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It looks like the US government are gonna issue a lot of bonds in the near future. Basic demand/supply implies that this will lower the price of those bonds i.e higher yields. At the same time it seems that the world is looking desperealty for dollars.

Hence where are all these dollars gonna come from if not the Fed? i.e the Fed buy all the bonds in order to one finance the deficit and two keep yields down.

What would be the long term effect of this kind of behavior?

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It looks like the US government are gonna issue a lot of bonds in the near future. Basic demand/supply implies that this will lower the price of those bonds i.e higher yields.

Any discussion of this question is going to veer into opinions. However, it should be noted that “basic demand/supply” is not helpful. One could consult a time series database to see that deficits (issuance) peak during recessions, yet bond yields fall. This is an empirical regularity that is common in developed countries that issue bonds in their local currency. (Perceived default risk can rise in a recession for countries that borrow in an external currency.)

Central bank policy - both the spot policy rate, and the expected path of rates - are a key part of bond fair value. This is standard finance theory (rate expectations).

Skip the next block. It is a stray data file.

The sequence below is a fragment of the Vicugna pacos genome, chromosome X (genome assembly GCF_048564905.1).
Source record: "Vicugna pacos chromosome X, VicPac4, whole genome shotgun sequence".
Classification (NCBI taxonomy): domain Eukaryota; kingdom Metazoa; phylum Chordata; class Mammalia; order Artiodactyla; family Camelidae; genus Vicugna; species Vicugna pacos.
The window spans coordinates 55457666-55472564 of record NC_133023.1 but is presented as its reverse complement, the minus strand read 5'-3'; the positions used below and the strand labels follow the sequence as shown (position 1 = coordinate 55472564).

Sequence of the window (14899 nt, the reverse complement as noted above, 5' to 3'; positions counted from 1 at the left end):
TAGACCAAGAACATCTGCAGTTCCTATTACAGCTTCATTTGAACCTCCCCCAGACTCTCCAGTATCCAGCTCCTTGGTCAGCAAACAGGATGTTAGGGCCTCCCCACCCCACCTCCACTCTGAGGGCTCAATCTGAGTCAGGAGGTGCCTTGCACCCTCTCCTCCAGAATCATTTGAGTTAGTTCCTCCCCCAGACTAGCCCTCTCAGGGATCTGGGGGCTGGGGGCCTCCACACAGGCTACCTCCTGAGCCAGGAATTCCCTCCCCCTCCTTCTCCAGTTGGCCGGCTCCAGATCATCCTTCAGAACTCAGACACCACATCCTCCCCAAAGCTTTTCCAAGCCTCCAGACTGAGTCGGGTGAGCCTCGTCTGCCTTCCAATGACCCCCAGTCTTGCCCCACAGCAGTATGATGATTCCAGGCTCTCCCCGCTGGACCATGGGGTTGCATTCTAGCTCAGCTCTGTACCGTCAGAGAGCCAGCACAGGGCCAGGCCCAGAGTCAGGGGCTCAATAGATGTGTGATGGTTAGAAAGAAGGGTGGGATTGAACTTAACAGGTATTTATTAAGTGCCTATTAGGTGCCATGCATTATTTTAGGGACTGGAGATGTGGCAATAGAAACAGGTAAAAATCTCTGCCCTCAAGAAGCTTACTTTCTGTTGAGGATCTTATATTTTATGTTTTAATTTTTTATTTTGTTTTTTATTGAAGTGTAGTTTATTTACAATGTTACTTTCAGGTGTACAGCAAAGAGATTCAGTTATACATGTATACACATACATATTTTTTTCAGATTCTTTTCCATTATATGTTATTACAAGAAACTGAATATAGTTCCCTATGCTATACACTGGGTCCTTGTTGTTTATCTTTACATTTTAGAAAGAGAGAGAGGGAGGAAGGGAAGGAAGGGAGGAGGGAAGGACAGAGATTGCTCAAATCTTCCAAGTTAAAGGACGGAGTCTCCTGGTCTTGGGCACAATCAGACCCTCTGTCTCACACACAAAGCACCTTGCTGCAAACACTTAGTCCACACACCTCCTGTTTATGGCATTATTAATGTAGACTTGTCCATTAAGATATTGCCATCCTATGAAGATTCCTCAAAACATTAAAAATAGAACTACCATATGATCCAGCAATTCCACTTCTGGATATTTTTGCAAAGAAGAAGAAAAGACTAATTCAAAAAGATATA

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  • $\begingroup$ Thanks for that input, there are indeed a lot of different assumption that could be made e.g that "flight to safety" wont suppress yields due to finical repression which is likely to be outcome of current environment imo $\endgroup$ – Vlad Sep 21 at 4:26
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Who will buys bonds; not including the FED

When a government wants to issue bonds, it will usually do so via a bond auction, where the bond will be bought by large banks or financial institutions.

Those institutions will then sell the bonds on, often to pension funds, other banks, and individual investors. So other banks and individuals also buys bonds.

https://www.ig.com/en/bonds/what-are-government-bonds

other factors/actors pressuring up prices on these bonds.

If the economy is doing poorly (less economy growth) then investors might step back a bit from riskier investment and instead pile into government-backed Treasury’s, which pushes prices higher and yields lower.

https://www.investopedia.com/ask/answers/111414/what-causes-bonds-price-rise.asp

How does the dynamic of all this work with inflation?

When inflationary pressures emerge, Treasury yields move higher as fixed-income products become less desirable. inflation eats into the purchasing power of every dollar you receive from bond interest in the future.

Additionally, inflationary pressures typically force central banks to raise interest rates to shrink the money supply. In inflationary environments, investors are forced to reach for greater yield to compensate for diminished purchasing power in the future.

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